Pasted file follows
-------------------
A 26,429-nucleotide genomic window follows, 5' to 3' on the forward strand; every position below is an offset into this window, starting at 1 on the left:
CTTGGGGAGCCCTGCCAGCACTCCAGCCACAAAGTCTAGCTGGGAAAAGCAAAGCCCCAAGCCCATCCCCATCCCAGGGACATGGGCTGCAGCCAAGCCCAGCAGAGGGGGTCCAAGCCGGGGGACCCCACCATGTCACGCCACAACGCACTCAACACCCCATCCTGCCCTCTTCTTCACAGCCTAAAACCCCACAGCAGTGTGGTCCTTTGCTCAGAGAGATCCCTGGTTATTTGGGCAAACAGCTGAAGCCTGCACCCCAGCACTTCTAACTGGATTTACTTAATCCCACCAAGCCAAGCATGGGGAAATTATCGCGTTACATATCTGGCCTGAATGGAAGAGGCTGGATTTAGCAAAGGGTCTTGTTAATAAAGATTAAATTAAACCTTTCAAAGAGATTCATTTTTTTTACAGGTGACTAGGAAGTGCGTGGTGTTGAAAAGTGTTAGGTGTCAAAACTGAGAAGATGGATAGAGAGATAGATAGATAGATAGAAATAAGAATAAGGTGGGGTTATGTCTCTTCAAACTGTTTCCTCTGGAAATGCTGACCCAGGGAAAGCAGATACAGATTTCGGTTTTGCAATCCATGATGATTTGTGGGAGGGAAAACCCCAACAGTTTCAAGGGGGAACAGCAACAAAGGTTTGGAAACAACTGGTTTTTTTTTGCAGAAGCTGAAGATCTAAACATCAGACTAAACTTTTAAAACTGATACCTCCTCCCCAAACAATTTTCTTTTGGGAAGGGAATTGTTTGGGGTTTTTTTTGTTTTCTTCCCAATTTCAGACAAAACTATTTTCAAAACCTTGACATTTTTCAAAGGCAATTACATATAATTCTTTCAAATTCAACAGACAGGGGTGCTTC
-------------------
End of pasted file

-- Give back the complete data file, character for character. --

A 26,429-nucleotide genomic window follows, 5' to 3' on the forward strand; every position below is an offset into this window, starting at 1 on the left:
CTTGGGGAGCCCTGCCAGCACTCCAGCCACAAAGTCTAGCTGGGAAAAGCAAAGCCCCAAGCCCATCCCCATCCCAGGGACATGGGCTGCAGCCAAGCCCAGCAGAGGGGGTCCAAGCCGGGGGACCCCACCATGTCACGCCACAACGCACTCAACACCCCATCCTGCCCTCTTCTTCACAGCCTAAAACCCCACAGCAGTGTGGTCCTTTGCTCAGAGAGATCCCTGGTTATTTGGGCAAACAGCTGAAGCCTGCACCCCAGCACTTCTAACTGGATTTACTTAATCCCACCAAGCCAAGCATGGGGAAATTATCGCGTTACATATCTGGCCTGAATGGAAGAGGCTGGATTTAGCAAAGGGTCTTGTTAATAAAGATTAAATTAAACCTTTCAAAGAGATTCATTTTTTTTACAGGTGACTAGGAAGTGCGTGGTGTTGAAAAGTGTTAGGTGTCAAAACTGAGAAGATGGATAGAGAGATAGATAGATAGATAGAAATAAGAATAAGGTGGGGTTATGTCTCTTCAAACTGTTTCCTCTGGAAATGCTGACCCAGGGAAAGCAGATACAGATTTCGGTTTTGCAATCCATGATGATTTGTGGGAGGGAAAACCCCAACAGTTTCAAGGGGGAACAGCAACAAAGGTTTGGAAACAACTGGTTTTTTTTTGCAGAAGCTGAAGATCTAAACATCAGACTAAACTTTTAAAACTGATACCTCCTCCCCAAACAATTTTCTTTTGGGAAGGGAATTGTTTGGGGTTTTTTTTGTTTTCTTCCCAATTTCAGACAAAACTATTTTCAAAACCTTGACATTTTTCAAAGGCAATTACATATAATTCTTTCAAATTCAACAGACAGGGGTGCTTC